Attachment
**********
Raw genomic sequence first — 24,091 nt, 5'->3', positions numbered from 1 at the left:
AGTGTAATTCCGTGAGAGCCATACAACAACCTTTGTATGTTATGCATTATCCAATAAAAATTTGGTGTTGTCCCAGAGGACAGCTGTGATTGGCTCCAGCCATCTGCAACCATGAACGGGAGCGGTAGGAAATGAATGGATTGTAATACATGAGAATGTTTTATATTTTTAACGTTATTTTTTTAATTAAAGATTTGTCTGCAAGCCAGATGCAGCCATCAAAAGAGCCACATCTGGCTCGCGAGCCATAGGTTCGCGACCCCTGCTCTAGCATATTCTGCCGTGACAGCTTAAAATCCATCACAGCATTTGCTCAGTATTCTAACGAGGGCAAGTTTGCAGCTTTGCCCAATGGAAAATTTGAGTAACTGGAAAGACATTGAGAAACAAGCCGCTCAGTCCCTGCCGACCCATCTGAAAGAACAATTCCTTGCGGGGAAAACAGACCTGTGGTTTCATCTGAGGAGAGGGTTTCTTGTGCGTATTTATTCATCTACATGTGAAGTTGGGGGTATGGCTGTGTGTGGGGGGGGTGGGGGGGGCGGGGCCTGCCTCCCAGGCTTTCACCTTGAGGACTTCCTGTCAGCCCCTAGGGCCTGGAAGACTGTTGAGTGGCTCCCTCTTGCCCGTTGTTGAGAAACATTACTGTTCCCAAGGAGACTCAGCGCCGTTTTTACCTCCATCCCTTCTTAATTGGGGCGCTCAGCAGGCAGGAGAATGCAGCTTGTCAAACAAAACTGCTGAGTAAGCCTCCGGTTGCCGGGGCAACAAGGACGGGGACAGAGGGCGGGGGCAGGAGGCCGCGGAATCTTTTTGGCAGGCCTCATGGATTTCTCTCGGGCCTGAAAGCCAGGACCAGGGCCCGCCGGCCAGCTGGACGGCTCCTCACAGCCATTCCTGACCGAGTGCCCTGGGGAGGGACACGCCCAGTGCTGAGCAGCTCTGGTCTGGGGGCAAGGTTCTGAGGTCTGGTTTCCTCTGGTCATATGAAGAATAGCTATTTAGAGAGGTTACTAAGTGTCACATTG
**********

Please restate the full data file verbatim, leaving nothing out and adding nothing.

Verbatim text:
Raw genomic sequence first — 24,091 nt, 5'->3', positions numbered from 1 at the left:
AGTGTAATTCCGTGAGAGCCATACAACAACCTTTGTATGTTATGCATTATCCAATAAAAATTTGGTGTTGTCCCAGAGGACAGCTGTGATTGGCTCCAGCCATCTGCAACCATGAACGGGAGCGGTAGGAAATGAATGGATTGTAATACATGAGAATGTTTTATATTTTTAACGTTATTTTTTTAATTAAAGATTTGTCTGCAAGCCAGATGCAGCCATCAAAAGAGCCACATCTGGCTCGCGAGCCATAGGTTCGCGACCCCTGCTCTAGCATATTCTGCCGTGACAGCTTAAAATCCATCACAGCATTTGCTCAGTATTCTAACGAGGGCAAGTTTGCAGCTTTGCCCAATGGAAAATTTGAGTAACTGGAAAGACATTGAGAAACAAGCCGCTCAGTCCCTGCCGACCCATCTGAAAGAACAATTCCTTGCGGGGAAAACAGACCTGTGGTTTCATCTGAGGAGAGGGTTTCTTGTGCGTATTTATTCATCTACATGTGAAGTTGGGGGTATGGCTGTGTGTGGGGGGGGTGGGGGGGGCGGGGCCTGCCTCCCAGGCTTTCACCTTGAGGACTTCCTGTCAGCCCCTAGGGCCTGGAAGACTGTTGAGTGGCTCCCTCTTGCCCGTTGTTGAGAAACATTACTGTTCCCAAGGAGACTCAGCGCCGTTTTTACCTCCATCCCTTCTTAATTGGGGCGCTCAGCAGGCAGGAGAATGCAGCTTGTCAAACAAAACTGCTGAGTAAGCCTCCGGTTGCCGGGGCAACAAGGACGGGGACAGAGGGCGGGGGCAGGAGGCCGCGGAATCTTTTTGGCAGGCCTCATGGATTTCTCTCGGGCCTGAAAGCCAGGACCAGGGCCCGCCGGCCAGCTGGACGGCTCCTCACAGCCATTCCTGACCGAGTGCCCTGGGGAGGGACACGCCCAGTGCTGAGCAGCTCTGGTCTGGGGGCAAGGTTCTGAGGTCTGGTTTCCTCTGGTCATATGAAGAATAGCTATTTAGAGAGGTTACTAAGTGTCACATTG